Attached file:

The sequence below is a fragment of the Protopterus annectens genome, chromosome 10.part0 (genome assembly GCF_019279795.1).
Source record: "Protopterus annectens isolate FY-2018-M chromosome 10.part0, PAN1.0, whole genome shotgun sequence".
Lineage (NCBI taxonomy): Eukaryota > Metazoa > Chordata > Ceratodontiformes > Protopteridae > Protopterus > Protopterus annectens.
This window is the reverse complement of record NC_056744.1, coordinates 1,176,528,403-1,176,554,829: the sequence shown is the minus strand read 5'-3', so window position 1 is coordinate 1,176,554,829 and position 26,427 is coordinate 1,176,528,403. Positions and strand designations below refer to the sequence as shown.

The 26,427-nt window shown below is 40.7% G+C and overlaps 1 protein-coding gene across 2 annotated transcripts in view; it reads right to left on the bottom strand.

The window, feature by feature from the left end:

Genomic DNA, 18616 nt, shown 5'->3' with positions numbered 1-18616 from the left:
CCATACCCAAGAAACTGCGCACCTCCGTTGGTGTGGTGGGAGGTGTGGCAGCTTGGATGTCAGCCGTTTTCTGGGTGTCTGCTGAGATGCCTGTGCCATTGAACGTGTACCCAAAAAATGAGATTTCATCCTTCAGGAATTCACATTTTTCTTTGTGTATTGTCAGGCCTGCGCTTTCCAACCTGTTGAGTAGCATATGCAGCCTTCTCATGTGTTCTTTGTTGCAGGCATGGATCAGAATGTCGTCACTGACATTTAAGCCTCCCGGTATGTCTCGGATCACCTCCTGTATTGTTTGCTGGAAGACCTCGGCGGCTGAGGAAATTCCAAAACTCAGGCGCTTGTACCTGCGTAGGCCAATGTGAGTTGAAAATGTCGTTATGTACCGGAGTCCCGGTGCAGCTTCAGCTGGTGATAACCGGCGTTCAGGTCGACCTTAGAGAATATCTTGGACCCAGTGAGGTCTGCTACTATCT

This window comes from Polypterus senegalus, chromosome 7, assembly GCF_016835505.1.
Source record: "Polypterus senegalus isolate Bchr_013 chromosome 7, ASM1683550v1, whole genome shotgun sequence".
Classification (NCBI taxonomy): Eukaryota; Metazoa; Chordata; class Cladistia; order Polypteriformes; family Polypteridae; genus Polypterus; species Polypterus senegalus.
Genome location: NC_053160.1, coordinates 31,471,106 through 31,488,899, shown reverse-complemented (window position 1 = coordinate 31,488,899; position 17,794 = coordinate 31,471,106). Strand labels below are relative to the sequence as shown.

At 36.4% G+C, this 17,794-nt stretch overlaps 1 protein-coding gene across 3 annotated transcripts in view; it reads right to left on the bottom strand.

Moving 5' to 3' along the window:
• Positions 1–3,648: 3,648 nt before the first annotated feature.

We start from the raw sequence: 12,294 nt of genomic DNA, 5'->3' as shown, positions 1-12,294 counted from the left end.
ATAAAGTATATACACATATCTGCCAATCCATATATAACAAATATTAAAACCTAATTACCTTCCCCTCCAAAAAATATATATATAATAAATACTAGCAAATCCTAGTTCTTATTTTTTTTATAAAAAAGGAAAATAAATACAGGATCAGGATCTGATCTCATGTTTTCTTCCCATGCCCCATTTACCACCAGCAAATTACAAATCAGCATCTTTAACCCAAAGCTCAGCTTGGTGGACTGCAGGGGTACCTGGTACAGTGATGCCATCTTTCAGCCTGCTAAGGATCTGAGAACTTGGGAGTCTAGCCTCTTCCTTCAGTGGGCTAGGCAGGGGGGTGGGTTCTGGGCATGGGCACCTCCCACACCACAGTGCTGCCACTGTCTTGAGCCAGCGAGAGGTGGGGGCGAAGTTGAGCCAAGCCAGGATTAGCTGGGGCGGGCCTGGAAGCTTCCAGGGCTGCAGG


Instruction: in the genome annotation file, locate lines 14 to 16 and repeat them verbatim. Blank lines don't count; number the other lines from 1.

Moving 5' to 3' along the window:
• Positions 1–3,648: 3,648 nt before the first annotated feature.

We start from the raw sequence: 12,294 nt of genomic DNA, 5'->3' as shown, positions 1-12,294 counted from the left end.